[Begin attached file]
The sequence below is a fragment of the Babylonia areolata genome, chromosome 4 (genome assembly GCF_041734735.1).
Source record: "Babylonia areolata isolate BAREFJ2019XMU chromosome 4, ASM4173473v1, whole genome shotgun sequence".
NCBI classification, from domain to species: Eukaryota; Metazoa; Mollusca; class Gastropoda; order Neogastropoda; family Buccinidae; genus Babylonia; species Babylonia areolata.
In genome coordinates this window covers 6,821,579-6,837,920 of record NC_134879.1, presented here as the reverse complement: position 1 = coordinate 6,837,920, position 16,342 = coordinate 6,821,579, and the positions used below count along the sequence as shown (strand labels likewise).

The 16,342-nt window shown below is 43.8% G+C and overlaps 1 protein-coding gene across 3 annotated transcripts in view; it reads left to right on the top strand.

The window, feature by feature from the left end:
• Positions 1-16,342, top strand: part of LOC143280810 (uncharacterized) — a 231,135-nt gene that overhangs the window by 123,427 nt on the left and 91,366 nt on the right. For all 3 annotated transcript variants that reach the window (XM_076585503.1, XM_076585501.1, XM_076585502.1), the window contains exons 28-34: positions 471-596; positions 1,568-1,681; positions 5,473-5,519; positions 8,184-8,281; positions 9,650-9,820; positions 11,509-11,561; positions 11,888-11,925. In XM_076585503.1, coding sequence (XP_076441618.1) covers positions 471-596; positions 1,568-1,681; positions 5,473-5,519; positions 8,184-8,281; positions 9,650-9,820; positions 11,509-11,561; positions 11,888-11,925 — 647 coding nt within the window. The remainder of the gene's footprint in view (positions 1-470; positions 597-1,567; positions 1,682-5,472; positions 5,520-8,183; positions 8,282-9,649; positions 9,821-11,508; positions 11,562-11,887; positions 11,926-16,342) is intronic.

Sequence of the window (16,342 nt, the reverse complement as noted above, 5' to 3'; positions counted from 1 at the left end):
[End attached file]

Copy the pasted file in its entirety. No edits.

The sequence below is a fragment of the Babylonia areolata genome, chromosome 4 (genome assembly GCF_041734735.1).
Source record: "Babylonia areolata isolate BAREFJ2019XMU chromosome 4, ASM4173473v1, whole genome shotgun sequence".
NCBI classification, from domain to species: Eukaryota; Metazoa; Mollusca; class Gastropoda; order Neogastropoda; family Buccinidae; genus Babylonia; species Babylonia areolata.
In genome coordinates this window covers 6,821,579-6,837,920 of record NC_134879.1, presented here as the reverse complement: position 1 = coordinate 6,837,920, position 16,342 = coordinate 6,821,579, and the positions used below count along the sequence as shown (strand labels likewise).

The 16,342-nt window shown below is 43.8% G+C and overlaps 1 protein-coding gene across 3 annotated transcripts in view; it reads left to right on the top strand.

The window, feature by feature from the left end:
• Positions 1-16,342, top strand: part of LOC143280810 (uncharacterized) — a 231,135-nt gene that overhangs the window by 123,427 nt on the left and 91,366 nt on the right. For all 3 annotated transcript variants that reach the window (XM_076585503.1, XM_076585501.1, XM_076585502.1), the window contains exons 28-34: positions 471-596; positions 1,568-1,681; positions 5,473-5,519; positions 8,184-8,281; positions 9,650-9,820; positions 11,509-11,561; positions 11,888-11,925. In XM_076585503.1, coding sequence (XP_076441618.1) covers positions 471-596; positions 1,568-1,681; positions 5,473-5,519; positions 8,184-8,281; positions 9,650-9,820; positions 11,509-11,561; positions 11,888-11,925 — 647 coding nt within the window. The remainder of the gene's footprint in view (positions 1-470; positions 597-1,567; positions 1,682-5,472; positions 5,520-8,183; positions 8,282-9,649; positions 9,821-11,508; positions 11,562-11,887; positions 11,926-16,342) is intronic.

Sequence of the window (16,342 nt, the reverse complement as noted above, 5' to 3'; positions counted from 1 at the left end):